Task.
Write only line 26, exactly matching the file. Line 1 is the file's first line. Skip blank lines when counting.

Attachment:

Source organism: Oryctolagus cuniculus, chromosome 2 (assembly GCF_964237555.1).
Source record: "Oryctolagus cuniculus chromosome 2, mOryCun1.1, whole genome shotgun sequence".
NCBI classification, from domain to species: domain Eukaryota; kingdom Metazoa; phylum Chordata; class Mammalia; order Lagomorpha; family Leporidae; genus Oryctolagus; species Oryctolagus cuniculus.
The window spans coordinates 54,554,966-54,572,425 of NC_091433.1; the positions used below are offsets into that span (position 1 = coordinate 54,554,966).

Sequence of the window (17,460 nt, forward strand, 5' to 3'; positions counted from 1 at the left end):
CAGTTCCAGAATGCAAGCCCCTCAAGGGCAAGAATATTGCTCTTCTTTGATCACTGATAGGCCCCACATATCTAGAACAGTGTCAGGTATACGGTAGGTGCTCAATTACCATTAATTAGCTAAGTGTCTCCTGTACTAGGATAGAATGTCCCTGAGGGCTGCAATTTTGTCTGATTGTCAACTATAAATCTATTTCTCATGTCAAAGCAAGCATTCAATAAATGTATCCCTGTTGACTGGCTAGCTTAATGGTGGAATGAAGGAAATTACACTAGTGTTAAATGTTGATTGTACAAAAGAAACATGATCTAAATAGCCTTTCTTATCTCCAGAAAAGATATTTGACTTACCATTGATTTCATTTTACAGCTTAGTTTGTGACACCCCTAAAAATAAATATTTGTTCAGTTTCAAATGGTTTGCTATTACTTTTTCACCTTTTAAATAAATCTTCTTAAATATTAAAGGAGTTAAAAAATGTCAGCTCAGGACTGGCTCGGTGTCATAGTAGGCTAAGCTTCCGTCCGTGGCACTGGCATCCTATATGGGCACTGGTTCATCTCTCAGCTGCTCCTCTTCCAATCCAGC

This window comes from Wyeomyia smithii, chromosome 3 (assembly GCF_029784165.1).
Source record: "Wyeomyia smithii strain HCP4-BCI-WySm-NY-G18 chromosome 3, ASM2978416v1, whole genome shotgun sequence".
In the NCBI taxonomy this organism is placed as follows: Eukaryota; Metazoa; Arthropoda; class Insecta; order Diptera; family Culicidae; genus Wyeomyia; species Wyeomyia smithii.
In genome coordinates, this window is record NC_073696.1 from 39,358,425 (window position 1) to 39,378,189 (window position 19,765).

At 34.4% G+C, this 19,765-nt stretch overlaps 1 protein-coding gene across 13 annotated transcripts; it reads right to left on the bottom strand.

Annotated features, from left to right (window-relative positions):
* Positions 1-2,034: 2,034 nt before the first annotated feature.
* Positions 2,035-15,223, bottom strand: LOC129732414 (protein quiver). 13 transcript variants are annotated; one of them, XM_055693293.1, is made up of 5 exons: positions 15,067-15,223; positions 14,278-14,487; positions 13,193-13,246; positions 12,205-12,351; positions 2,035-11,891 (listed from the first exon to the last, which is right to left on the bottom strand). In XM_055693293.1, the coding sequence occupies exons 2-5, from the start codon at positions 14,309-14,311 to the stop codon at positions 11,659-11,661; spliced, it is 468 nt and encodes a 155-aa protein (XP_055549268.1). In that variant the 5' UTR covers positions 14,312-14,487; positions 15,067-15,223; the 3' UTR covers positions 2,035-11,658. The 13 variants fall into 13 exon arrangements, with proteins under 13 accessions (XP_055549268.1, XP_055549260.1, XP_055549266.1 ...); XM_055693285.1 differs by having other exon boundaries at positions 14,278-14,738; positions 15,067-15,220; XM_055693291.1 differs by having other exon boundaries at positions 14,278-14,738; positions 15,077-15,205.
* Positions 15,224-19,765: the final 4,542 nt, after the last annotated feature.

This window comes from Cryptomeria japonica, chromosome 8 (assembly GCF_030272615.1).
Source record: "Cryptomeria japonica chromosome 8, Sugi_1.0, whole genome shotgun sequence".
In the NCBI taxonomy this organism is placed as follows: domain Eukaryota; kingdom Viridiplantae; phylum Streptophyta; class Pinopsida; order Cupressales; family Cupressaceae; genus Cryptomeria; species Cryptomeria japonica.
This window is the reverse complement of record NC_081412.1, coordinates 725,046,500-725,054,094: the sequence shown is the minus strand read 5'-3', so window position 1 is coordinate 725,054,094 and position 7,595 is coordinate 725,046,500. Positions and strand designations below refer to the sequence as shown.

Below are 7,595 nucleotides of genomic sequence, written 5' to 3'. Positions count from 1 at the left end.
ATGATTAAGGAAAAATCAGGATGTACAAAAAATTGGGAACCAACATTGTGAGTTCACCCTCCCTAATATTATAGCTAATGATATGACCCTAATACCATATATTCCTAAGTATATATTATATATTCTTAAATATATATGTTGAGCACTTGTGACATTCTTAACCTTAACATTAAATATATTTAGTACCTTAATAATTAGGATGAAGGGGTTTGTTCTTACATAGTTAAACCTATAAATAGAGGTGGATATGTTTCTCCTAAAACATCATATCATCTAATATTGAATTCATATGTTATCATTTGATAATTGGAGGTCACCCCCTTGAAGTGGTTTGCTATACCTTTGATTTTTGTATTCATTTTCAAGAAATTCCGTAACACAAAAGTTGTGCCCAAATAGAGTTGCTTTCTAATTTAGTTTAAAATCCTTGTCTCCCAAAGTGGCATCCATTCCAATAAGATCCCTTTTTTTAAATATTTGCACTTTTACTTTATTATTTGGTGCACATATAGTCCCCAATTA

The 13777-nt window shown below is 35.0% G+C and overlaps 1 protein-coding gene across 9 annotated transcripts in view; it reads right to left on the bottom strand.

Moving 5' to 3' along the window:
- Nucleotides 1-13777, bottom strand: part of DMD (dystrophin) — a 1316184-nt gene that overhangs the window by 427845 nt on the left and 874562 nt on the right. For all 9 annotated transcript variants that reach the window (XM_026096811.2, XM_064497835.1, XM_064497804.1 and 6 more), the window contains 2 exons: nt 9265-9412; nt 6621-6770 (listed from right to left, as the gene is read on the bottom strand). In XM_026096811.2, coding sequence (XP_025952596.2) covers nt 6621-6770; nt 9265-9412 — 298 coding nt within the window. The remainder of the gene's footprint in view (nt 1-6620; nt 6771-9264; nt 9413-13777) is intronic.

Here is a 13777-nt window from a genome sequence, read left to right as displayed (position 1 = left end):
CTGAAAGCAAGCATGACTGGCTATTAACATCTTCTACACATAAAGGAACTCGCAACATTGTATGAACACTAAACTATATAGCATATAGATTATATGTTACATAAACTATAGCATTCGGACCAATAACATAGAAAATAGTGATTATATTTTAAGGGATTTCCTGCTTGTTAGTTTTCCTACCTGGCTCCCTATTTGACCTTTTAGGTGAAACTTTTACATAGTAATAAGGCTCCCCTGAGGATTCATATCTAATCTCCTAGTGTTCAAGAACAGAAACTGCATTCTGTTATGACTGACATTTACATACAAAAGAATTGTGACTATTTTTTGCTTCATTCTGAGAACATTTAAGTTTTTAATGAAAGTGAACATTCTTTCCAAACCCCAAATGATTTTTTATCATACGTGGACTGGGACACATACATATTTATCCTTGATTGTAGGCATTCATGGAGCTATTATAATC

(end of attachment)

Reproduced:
CTGAAAGCAAGCATGACTGGCTATTAACATCTTCTACACATAAAGGAACTCGCAACATTGTATGAACACTAAACTATATAGCATATAGATTATATGTTACATAAACTATAGCATTCGGACCAATAACATAGAAAATAGTGATTATATTTTAAGGGATTTCCTGCTTGTTAGTTTTCCTACCTGGCTCCCTATTTGACCTTTTAGGTGAAACTTTTACATAGTAATAAGGCTCCCCTGAGGATTCATATCTAATCTCCTAGTGTTCAAGAACAGAAACTGCATTCTGTTATGACTGACATTTACATACAAAAGAATTGTGACTATTTTTTGCTTCATTCTGAGAACATTTAAGTTTTTAATGAAAGTGAACATTCTTTCCAAACCCCAAATGATTTTTTATCATACGTGGACTGGGACACATACATATTTATCCTTGATTGTAGGCATTCATGGAGCTATTATAATC